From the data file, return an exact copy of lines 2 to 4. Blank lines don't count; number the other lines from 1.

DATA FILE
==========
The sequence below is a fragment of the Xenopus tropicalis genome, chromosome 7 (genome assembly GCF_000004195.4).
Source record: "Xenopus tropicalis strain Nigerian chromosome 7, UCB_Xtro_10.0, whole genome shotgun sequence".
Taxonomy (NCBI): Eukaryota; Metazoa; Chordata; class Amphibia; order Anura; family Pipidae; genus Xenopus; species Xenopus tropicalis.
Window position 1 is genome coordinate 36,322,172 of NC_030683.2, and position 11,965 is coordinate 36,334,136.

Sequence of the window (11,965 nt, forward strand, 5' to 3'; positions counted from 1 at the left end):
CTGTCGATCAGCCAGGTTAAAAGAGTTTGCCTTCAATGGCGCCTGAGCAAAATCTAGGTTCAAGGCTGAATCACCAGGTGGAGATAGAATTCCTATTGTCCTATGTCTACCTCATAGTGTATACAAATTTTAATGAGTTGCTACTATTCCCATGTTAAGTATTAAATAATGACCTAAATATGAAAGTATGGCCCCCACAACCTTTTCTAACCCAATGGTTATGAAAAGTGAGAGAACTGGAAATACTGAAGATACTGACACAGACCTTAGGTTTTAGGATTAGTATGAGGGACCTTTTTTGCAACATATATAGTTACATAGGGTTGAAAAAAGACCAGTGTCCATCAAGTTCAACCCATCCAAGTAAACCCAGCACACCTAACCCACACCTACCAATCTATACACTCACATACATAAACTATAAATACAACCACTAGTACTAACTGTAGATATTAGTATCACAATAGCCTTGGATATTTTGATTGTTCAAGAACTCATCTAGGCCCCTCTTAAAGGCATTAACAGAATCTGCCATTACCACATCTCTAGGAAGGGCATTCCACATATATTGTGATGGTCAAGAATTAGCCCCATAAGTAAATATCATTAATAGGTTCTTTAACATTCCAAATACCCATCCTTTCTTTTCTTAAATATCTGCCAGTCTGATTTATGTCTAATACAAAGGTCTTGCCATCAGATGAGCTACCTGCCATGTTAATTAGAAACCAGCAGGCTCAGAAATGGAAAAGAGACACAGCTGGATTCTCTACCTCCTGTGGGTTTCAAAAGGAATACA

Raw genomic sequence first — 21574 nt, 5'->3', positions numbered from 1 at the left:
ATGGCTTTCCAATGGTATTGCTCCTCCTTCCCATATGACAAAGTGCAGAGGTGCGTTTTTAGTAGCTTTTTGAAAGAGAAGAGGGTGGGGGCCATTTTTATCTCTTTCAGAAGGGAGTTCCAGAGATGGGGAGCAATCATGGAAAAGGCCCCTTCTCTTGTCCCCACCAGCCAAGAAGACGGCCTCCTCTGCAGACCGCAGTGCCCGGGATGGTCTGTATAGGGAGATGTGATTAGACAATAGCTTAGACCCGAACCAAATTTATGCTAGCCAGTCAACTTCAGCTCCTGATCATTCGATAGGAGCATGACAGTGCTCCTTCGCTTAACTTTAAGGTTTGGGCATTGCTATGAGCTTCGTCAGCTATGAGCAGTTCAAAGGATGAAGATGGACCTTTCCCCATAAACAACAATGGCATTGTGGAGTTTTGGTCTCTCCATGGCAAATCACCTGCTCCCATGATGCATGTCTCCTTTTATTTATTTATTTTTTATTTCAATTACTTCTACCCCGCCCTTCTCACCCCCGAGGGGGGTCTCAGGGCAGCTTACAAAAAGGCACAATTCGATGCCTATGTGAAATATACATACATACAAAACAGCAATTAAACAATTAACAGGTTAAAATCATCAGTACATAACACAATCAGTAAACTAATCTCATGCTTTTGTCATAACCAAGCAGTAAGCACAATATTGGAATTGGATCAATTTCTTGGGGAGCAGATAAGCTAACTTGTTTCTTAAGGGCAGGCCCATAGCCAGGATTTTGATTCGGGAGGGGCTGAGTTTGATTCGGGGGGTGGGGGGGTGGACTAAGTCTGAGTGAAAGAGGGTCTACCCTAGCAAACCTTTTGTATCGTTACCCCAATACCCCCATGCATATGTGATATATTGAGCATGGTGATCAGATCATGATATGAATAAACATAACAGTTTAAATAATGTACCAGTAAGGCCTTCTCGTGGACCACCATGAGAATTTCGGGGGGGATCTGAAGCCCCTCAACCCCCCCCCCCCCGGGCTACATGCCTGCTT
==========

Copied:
Source record: "Xenopus tropicalis strain Nigerian chromosome 7, UCB_Xtro_10.0, whole genome shotgun sequence".
Taxonomy (NCBI): Eukaryota; Metazoa; Chordata; class Amphibia; order Anura; family Pipidae; genus Xenopus; species Xenopus tropicalis.
Window position 1 is genome coordinate 36,322,172 of NC_030683.2, and position 11,965 is coordinate 36,334,136.